Minister of Digital Transformation Hassel Bacchus.
BitDepth 1365 by August 1, 2022
The problem with the adoption of public service technology is a governance problem.
To truly understand the challenge, it is important to consider how Trinidad and Tobago is governed.
A political party, like a company, works like a living organism, mobilizing around its reason for being.
For living beings, it is the continuation of life. For business, survival is defined by profitability. For a political party, it is acquiring a majority of votes.
As with living things, this is not a hard line.
For human beings, there is Maslow’s hierarchy of needs, which codified a scale of desires that go beyond basic survival and reach to the foundations of civil society.
A party in power has two responsibilities, to govern the country profitably and to ensure its permanence in power.
To ensure that there is a balance between these often divergent ambitions, the practice of governance is filtered through the public service; a permanent institution that is expected to provide non-political advice on government proposals and to execute its programs.
That process, inherited from this country’s colonial overlords, has often been constrained by bureaucratic process, meant to provide checks and balances, albeit with little publicly visible transparency and accountability.
By the second oil boom, between 1999 and 2008, impatience with delays in public service delivery and the perception of a stagnant bureaucracy led to the creation of quasi-governmental agencies that existed outside ministries and an increase in external consultants. which effectively replaced the role of senior civil servants.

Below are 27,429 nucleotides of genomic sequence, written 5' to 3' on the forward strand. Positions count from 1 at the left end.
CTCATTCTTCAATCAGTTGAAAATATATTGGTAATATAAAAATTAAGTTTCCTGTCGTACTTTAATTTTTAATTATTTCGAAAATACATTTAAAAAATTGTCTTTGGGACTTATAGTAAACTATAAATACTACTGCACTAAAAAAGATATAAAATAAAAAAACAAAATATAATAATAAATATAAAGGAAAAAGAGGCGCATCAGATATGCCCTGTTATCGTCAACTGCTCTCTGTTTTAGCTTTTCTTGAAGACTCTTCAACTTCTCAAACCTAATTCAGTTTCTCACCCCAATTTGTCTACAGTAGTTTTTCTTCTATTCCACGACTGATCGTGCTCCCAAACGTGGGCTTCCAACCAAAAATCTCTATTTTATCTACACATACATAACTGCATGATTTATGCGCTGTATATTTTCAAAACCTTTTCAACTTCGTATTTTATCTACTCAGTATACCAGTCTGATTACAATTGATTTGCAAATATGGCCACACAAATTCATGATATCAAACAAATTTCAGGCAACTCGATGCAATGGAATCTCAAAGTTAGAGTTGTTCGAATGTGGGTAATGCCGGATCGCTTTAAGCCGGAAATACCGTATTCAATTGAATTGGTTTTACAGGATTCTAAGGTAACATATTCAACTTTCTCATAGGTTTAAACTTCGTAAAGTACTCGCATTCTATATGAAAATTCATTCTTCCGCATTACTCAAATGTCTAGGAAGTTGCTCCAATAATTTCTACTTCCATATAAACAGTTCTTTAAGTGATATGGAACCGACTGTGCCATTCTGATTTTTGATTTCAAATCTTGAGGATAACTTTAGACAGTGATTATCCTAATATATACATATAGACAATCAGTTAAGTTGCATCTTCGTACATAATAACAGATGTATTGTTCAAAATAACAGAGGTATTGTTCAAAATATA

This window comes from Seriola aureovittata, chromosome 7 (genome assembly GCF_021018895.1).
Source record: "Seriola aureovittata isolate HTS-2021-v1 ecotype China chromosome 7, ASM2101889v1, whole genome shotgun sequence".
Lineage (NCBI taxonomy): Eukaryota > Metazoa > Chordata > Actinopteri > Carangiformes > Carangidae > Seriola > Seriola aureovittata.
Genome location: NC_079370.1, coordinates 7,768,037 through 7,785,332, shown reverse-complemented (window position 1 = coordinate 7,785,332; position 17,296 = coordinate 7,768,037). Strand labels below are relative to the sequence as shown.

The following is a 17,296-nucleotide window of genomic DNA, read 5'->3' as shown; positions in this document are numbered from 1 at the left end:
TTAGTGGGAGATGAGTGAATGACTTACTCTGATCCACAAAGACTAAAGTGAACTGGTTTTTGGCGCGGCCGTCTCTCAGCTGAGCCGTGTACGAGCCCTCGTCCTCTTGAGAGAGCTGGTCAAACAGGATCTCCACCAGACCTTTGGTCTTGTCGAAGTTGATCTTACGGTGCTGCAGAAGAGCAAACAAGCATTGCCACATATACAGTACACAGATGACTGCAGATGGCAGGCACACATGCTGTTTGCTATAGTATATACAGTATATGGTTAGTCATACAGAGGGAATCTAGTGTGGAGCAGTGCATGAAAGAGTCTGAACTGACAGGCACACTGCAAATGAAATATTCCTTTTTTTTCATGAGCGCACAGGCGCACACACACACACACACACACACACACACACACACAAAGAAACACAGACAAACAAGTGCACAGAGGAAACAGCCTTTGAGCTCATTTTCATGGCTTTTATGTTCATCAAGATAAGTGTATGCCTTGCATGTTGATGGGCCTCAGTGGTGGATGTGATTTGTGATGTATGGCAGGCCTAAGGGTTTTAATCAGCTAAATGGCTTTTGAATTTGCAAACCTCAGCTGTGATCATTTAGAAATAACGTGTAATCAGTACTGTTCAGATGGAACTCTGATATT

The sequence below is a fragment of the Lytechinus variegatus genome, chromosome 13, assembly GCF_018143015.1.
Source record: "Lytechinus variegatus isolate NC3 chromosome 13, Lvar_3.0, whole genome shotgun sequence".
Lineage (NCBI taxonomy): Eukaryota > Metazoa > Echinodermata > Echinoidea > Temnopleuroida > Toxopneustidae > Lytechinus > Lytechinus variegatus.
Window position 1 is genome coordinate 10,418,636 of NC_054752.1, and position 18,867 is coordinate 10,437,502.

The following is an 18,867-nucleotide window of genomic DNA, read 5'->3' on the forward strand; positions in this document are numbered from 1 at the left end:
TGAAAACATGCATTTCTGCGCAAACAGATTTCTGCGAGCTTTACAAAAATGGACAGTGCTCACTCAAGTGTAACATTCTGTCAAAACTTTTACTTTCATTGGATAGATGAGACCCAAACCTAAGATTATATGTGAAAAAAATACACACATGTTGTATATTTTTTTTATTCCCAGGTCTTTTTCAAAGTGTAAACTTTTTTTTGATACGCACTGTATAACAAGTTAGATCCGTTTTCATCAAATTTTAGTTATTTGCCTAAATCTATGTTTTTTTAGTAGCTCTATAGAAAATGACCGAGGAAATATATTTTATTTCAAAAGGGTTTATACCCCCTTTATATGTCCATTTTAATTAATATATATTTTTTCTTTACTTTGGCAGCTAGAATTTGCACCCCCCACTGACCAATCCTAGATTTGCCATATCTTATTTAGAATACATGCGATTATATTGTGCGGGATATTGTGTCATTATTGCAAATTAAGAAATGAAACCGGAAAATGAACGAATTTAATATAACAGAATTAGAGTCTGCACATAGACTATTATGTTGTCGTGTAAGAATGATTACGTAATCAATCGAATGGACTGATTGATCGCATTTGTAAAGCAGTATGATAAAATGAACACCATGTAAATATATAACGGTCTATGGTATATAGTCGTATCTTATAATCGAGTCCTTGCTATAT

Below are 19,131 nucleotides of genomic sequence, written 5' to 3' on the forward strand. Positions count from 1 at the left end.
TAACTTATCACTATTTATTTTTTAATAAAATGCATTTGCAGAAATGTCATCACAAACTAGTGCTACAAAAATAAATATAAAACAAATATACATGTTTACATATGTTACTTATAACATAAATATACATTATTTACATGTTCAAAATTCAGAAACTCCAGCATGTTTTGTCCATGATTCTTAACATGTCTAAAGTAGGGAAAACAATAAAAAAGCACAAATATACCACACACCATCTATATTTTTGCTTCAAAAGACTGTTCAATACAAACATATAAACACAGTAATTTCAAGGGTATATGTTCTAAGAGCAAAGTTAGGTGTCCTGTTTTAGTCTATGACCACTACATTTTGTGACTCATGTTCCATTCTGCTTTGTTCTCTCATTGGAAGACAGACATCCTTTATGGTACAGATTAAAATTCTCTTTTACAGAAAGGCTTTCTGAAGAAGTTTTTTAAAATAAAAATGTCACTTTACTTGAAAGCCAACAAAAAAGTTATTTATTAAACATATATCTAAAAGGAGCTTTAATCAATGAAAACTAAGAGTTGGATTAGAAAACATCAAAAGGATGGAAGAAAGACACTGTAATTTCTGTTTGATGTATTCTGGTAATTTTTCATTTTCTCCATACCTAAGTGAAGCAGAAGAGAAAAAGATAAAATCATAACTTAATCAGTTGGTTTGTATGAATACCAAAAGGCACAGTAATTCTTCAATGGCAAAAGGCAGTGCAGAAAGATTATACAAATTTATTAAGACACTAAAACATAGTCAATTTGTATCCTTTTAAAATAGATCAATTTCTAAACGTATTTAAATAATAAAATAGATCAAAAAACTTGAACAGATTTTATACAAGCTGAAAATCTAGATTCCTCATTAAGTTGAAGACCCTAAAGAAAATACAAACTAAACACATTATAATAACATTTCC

Working as a public servant has long had the allure of tenure. There was little expectation of job satisfaction, and advancement was measured in decades and was usually unrelated to job performance, but the civil service was a lifelong career.
Unsurprisingly, the government is the largest individual employer in the country.
Every effort to transform the public service has resulted in total defeat while political interference has increased.
Digital transformation promises greater efficiency, empowering fewer people to do more work with more responsibility for delivering the work. This is a dramatic departure in thinking from the public service status quo and has been largely unpalatable.
Any serious digital transformation project will take years, maybe even a decade to complete. The challenge facing the government in digitizing the public sector is not that different from the task of creating the Point Lisas Industrial Estate.
But that happened under the PNM marathon race, between 1962 and 1986. Since then, no government has been guaranteed anything beyond the five-year term for which they have been elected, resulting in a continued emphasis on short and medium term. project design.
Five years in office is really only three. The first year he dedicates himself to establishing himself and the last year he sells the value of the party’s business to the electorate.
To achieve long-term transformational goals, these projects must, with the agreement of the opposition, exit active government to become true public service projects with budgets and goals that are detached from the immediacy of political expediency.
The violently antagonistic relationship of the two major parties, the quiet disregard for public service, and the idea that permanent secretaries get the praise for transformation make that a remote possibility.